Merck & Co is buying clinical-stage biotech Afferent Pharmaceuticals in a deal worth up to $1.25 billion.
Under the deal, the firm will purchase all outstanding shares of Afferent for an upfront fee of $500 million, and could pay an extra $750 million linked to certain clinical development and commercial milestones.
The moves gives Merck access to Afferent's lead investigational candidate AF-219, a selective, non-narcotic, orally-administered P2X3 antagonist currently being evaluated in a Phase IIb clinical trial for the treatment of refractory, chronic cough, as well as in a Phase II clinical trial in idiopathic pulmonary fibrosis (IPF) with cough.
P2X3 receptors are believed to play a key role in the sensitisation of certain sensory nerves, which become activated under pathological conditions mediated by a common cellular signal, ATP, when it is released in high concentrations due to cellular distress following injury or infection. Afferent's compounds are designed to selectively block ATP activation of P2X3 channels, potentially reducing a range of sensory signs and symptoms.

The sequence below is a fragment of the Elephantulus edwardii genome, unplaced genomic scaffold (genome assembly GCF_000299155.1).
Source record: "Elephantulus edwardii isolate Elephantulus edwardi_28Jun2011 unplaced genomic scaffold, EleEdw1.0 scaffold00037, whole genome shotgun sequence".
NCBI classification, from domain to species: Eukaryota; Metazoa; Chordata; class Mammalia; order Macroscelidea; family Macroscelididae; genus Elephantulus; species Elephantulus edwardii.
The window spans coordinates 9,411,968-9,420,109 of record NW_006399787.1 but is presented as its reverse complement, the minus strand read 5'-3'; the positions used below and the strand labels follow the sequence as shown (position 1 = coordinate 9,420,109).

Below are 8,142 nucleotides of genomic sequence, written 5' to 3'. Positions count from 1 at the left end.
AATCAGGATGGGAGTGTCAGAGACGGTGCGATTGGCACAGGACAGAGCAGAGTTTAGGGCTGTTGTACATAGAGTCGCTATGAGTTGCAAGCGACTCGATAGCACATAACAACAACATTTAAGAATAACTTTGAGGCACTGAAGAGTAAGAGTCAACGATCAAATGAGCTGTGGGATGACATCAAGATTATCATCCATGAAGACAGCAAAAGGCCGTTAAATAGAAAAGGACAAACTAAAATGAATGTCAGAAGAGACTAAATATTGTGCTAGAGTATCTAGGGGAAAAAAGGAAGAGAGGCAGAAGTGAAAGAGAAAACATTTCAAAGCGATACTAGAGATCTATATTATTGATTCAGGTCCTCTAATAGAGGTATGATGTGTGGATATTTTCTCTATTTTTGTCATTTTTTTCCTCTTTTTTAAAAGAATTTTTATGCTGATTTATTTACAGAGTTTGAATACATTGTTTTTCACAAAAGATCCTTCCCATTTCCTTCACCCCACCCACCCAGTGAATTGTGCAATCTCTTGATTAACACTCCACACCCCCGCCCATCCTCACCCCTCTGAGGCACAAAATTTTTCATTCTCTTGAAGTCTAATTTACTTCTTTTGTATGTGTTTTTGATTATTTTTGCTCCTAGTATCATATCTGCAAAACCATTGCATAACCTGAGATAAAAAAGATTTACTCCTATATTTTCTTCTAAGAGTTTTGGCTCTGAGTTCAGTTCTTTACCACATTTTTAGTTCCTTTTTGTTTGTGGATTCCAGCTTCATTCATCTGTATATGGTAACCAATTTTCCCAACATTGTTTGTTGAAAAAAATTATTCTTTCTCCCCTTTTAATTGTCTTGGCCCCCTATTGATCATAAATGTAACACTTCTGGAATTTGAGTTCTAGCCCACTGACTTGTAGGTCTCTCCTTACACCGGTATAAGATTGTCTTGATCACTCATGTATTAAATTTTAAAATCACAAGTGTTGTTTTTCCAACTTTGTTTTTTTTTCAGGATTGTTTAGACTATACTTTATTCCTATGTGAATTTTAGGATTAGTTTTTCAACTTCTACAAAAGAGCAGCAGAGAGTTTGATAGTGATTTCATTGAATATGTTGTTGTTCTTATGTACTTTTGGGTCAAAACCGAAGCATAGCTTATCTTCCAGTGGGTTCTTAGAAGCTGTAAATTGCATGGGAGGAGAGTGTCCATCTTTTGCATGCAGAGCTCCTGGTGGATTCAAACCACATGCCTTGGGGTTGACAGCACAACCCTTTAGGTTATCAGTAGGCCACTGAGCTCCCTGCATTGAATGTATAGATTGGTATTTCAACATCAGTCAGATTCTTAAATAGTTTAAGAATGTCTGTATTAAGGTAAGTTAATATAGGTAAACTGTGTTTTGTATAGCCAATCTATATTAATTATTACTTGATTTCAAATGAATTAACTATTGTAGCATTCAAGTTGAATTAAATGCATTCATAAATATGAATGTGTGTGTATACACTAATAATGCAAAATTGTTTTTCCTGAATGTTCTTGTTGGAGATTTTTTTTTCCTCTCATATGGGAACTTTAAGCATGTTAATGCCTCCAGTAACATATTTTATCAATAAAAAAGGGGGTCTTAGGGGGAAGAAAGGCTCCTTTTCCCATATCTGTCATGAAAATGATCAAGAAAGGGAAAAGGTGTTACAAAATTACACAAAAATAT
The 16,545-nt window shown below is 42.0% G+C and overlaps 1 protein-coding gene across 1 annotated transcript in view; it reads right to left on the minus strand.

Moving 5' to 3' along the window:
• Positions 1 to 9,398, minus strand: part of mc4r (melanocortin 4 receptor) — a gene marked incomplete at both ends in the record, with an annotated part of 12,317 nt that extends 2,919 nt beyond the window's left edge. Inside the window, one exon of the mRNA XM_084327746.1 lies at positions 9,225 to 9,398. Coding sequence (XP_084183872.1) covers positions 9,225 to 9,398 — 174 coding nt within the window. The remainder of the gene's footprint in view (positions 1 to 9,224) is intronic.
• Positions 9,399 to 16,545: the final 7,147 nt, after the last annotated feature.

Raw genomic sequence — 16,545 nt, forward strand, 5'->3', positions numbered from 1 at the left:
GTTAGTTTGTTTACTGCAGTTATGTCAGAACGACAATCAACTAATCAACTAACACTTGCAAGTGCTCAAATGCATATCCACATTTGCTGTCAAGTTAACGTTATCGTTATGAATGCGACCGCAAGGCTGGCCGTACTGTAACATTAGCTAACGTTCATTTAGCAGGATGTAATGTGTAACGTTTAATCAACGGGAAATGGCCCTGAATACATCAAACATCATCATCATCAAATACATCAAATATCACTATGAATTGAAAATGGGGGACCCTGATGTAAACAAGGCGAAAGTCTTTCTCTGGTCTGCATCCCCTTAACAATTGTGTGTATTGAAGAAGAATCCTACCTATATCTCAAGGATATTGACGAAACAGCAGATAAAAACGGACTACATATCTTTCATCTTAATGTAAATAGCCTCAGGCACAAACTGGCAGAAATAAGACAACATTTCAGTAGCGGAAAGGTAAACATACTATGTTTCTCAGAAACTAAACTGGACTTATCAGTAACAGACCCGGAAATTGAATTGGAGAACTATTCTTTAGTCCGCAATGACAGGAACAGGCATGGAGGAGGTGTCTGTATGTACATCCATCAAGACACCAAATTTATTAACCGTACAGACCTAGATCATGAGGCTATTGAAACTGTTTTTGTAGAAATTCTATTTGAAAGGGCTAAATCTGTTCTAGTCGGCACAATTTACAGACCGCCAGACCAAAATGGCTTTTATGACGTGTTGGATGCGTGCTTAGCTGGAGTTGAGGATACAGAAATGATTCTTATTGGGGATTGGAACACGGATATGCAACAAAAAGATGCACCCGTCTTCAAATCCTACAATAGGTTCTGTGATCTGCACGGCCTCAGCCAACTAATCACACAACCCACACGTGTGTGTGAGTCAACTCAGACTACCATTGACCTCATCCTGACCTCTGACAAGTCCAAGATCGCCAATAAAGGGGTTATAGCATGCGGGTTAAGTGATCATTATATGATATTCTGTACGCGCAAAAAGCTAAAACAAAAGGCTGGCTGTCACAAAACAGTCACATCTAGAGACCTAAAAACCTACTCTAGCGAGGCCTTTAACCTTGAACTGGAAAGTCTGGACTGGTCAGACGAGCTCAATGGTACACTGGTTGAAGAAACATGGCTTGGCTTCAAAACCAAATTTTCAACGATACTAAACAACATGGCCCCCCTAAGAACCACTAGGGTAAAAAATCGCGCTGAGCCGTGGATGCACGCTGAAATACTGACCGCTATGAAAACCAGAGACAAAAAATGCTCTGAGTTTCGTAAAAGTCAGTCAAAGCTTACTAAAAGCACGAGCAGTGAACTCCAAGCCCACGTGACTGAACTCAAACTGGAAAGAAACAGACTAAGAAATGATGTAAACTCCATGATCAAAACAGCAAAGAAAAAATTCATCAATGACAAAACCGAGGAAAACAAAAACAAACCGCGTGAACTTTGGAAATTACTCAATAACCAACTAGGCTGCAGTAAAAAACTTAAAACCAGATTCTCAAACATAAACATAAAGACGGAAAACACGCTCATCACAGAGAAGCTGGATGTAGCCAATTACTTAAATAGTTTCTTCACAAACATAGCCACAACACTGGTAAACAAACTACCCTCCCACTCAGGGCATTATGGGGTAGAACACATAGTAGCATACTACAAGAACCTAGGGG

The prevalence of chronic cough (a cough lasting more than eight weeks) is estimated to be around 10 percent of adults in the US; in up to 40 percent of cases no underlying condition can be identified and thus these patients are typically not responsive to symptomatic treatment. There are currently no approved therapies for the condition.
"Afferent has pioneered the clinical development of novel investigational candidates selectively targeting the P2X3 receptor, an exciting area of research," said Merck Research Laboratories president Roger Perlmutter. "We look forward to advancing these innovative molecules for patients with conditions like chronic cough, an area of significant unmet medical need."
The transaction is expected to close in the third quarter of this year.
FDA panel backs C diff antitoxin
Meanwhile, a US Food and Drug Administration advisory panel has backed approval of Merck's Zinplava (bezlotoxumab), an investigational agent for prevention of Clostridium difficile infection recurrence.
The Antimicrobial Drugs Advisory Committee agreed, with a vote of 10 to five with one abstention, that Merck has provided substantial evidence of the safety and effectiveness in its proposed indication.